Block on Trump's Asylum Ban Upheld by Supreme Court
Greetings from Louisiana, where I got to laugh along as my brother spent $300 on a single Contracts casebook -- what in the blue-bound hell is academia coming to when a textbook costs more than my second car? At least he isn't paying California rent.
Speaking of law school orientation, one of our regular readers wants to know what to expect when he enters those hallowed halls. (Hint: It's mere puffery.) And another desperate and anonymous reader wants to know what exactly he should do about his dead-end job.
Here's our take on those topics in this week's edition of #DearFindLaw:
What should you expect in orientation? Speeches from important people on campus that will contain messages about honor and the profession and stuff like that. Chances are, 2Ls and 3Ls will wow you with tales of their 200-hour work weeks. (They also may or may not have done lines of Adderall off of the pages of their casebooks while walking uphill in the snow both ways.) Other 1Ls, the gunners, will talk all about the 100 pages of reading they did the night before.
It's all a bunch of crap. Get your assignments. Read them. Know that class participation is only a fraction of a percent of your grade in most cases, if it counts at all. Reading and class time is a means to the actual end -- understanding the material for the final -- and not an end in and of itself.
Don't freak out, don't worry too much, but do take class seriously. From personal experience, the more I was engaged in class, the easier cramming for finals was. The day-to-day grind is important, but nobody is spending 200-hour weeks in the library -- not even the meth'd out gunner.
Other than that, just focus on getting your life in order: apartment set up, books and supplies bought, etc. You'll want to have as few external stressors as possible once classes begin.
Our second question comes in anonymously (the reader didn't want to talk smack about his boss on Twitter, for obvious reasons). He wants to know what he should do about his miserable, soul-sucking job, which lacks any room for advancement. Yeesh.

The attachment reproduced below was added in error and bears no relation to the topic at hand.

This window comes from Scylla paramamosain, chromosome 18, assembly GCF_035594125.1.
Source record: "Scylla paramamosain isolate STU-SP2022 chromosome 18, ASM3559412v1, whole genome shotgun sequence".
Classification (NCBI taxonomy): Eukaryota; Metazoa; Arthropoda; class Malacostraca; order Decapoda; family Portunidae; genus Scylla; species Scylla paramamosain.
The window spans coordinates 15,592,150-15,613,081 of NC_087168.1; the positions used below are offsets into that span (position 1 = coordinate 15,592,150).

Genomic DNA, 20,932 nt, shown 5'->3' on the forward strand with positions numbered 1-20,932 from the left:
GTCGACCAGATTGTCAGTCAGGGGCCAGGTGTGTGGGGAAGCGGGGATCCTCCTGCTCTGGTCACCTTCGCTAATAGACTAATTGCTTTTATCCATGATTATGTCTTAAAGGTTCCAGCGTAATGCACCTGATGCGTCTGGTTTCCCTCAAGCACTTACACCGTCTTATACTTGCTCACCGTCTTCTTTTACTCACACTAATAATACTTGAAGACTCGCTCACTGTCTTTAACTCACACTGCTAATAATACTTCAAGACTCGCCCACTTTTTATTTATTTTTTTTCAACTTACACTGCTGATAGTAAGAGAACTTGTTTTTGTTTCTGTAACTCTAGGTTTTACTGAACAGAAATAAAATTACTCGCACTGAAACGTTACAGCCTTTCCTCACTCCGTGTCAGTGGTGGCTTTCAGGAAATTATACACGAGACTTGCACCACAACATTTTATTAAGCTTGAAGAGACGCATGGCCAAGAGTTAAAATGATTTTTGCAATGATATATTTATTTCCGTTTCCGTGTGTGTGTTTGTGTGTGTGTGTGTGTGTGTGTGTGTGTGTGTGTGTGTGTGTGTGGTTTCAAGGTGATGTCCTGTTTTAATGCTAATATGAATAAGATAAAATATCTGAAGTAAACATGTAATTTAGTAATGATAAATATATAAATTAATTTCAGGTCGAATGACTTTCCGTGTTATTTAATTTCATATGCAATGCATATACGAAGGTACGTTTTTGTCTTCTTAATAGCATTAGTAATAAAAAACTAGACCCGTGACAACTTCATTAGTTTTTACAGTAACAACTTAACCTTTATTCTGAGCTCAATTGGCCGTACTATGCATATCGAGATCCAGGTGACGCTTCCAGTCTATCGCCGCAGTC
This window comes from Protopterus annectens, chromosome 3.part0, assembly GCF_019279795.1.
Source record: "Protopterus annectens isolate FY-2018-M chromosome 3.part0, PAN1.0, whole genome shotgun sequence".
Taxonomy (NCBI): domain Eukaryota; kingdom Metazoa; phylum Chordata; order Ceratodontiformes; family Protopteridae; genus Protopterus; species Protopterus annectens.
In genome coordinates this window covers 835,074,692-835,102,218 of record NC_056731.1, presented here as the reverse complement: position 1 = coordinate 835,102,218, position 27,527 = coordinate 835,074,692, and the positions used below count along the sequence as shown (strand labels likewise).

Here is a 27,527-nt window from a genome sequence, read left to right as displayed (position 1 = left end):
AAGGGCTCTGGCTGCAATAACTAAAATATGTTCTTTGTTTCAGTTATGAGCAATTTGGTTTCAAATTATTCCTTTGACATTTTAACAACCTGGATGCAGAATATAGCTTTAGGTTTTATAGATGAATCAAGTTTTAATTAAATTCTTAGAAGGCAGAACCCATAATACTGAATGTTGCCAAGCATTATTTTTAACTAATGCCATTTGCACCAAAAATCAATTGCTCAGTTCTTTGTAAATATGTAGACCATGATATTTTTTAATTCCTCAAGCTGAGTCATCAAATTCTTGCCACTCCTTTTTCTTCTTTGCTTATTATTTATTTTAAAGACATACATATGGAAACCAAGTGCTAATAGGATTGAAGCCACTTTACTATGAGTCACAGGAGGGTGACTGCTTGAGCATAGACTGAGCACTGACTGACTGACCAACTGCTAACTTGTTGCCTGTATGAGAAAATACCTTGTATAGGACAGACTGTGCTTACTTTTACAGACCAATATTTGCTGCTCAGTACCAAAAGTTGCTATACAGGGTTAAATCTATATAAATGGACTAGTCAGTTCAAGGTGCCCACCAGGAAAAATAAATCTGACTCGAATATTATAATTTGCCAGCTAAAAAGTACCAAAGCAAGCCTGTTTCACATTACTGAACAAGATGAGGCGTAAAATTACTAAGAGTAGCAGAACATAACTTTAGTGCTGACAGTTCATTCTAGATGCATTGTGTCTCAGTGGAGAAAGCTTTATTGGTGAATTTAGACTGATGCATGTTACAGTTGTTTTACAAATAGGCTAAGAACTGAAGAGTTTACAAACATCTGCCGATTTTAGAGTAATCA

A dead-end job, huh? Boy, do I wish I had a solution to your problem.
Well-meaning relatives will tell you to apply for more jobs, to think about changing careers, or hell, why not grab an LLM, an M.D., or an MBA while you're at it? I've done the job hunt in this economy and I get it -- there's often nowhere else to go.
Here's the main question: Can you do your job competently? You may hate your job, but if you can do it -- represent your clients to the fullest, show up and eek out sufficient work so as to not stain your professional reputation -- then don't quit. (Unless, of course, you have a big, huge safety cushion -- i.e., a sugar momma.)
If you can't suffer through work without ruining your name, or worse, your clients' cases, then walk away -- a dead-end job shouldn't end your long-term career.
Beyond the day-to-day grind, ask yourself this: Is it the employer, your practice area, or the law itself? You need to locate the exact problem and plan accordingly -- do you need to change jobs or professions? From there, if you have any vacation time stored up, use it and put your plan to work, whether that means applying for new jobs or applying for school.
It's easier said than done, especially in this miserable economy, but hey, think about how miserable you were when you were unemployed -- things could be worse.
Going solo out of school? Spend more time developing practice skills and leave the marketing work for the experts.
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